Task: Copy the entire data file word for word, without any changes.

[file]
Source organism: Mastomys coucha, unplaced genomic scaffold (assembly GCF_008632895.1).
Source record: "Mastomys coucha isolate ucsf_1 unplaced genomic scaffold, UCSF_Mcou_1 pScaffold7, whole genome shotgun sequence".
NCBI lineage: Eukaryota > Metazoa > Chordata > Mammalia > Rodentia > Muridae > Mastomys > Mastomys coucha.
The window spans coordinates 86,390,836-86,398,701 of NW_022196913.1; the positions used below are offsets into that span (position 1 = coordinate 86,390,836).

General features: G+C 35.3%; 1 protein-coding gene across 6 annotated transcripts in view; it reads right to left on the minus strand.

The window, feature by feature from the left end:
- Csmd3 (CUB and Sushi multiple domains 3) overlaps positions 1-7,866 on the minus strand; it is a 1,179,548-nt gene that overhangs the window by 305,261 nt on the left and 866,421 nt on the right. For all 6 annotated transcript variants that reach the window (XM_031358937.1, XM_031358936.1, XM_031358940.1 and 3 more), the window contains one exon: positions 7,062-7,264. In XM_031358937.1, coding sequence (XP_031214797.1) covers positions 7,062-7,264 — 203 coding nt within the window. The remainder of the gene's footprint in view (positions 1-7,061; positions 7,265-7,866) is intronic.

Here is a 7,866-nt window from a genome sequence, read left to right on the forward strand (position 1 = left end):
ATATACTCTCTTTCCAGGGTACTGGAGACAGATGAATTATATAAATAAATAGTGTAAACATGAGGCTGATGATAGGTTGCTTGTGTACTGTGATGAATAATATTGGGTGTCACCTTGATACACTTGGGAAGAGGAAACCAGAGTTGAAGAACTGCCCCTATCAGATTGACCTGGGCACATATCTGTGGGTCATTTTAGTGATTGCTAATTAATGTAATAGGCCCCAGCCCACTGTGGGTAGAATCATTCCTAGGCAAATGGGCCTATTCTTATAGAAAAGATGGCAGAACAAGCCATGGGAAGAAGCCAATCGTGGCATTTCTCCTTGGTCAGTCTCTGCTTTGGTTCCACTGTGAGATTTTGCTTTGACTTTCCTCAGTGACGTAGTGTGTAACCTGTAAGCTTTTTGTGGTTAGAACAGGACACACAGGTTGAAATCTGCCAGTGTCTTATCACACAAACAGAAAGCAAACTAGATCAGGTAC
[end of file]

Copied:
Source organism: Mastomys coucha, unplaced genomic scaffold (assembly GCF_008632895.1).
Source record: "Mastomys coucha isolate ucsf_1 unplaced genomic scaffold, UCSF_Mcou_1 pScaffold7, whole genome shotgun sequence".
NCBI lineage: Eukaryota > Metazoa > Chordata > Mammalia > Rodentia > Muridae > Mastomys > Mastomys coucha.
The window spans coordinates 86,390,836-86,398,701 of NW_022196913.1; the positions used below are offsets into that span (position 1 = coordinate 86,390,836).

General features: G+C 35.3%; 1 protein-coding gene across 6 annotated transcripts in view; it reads right to left on the minus strand.

The window, feature by feature from the left end:
- Csmd3 (CUB and Sushi multiple domains 3) overlaps positions 1-7,866 on the minus strand; it is a 1,179,548-nt gene that overhangs the window by 305,261 nt on the left and 866,421 nt on the right. For all 6 annotated transcript variants that reach the window (XM_031358937.1, XM_031358936.1, XM_031358940.1 and 3 more), the window contains one exon: positions 7,062-7,264. In XM_031358937.1, coding sequence (XP_031214797.1) covers positions 7,062-7,264 — 203 coding nt within the window. The remainder of the gene's footprint in view (positions 1-7,061; positions 7,265-7,866) is intronic.

Here is a 7,866-nt window from a genome sequence, read left to right on the forward strand (position 1 = left end):
ATATACTCTCTTTCCAGGGTACTGGAGACAGATGAATTATATAAATAAATAGTGTAAACATGAGGCTGATGATAGGTTGCTTGTGTACTGTGATGAATAATATTGGGTGTCACCTTGATACACTTGGGAAGAGGAAACCAGAGTTGAAGAACTGCCCCTATCAGATTGACCTGGGCACATATCTGTGGGTCATTTTAGTGATTGCTAATTAATGTAATAGGCCCCAGCCCACTGTGGGTAGAATCATTCCTAGGCAAATGGGCCTATTCTTATAGAAAAGATGGCAGAACAAGCCATGGGAAGAAGCCAATCGTGGCATTTCTCCTTGGTCAGTCTCTGCTTTGGTTCCACTGTGAGATTTTGCTTTGACTTTCCTCAGTGACGTAGTGTGTAACCTGTAAGCTTTTTGTGGTTAGAACAGGACACACAGGTTGAAATCTGCCAGTGTCTTATCACACAAACAGAAAGCAAACTAGATCAGGTAC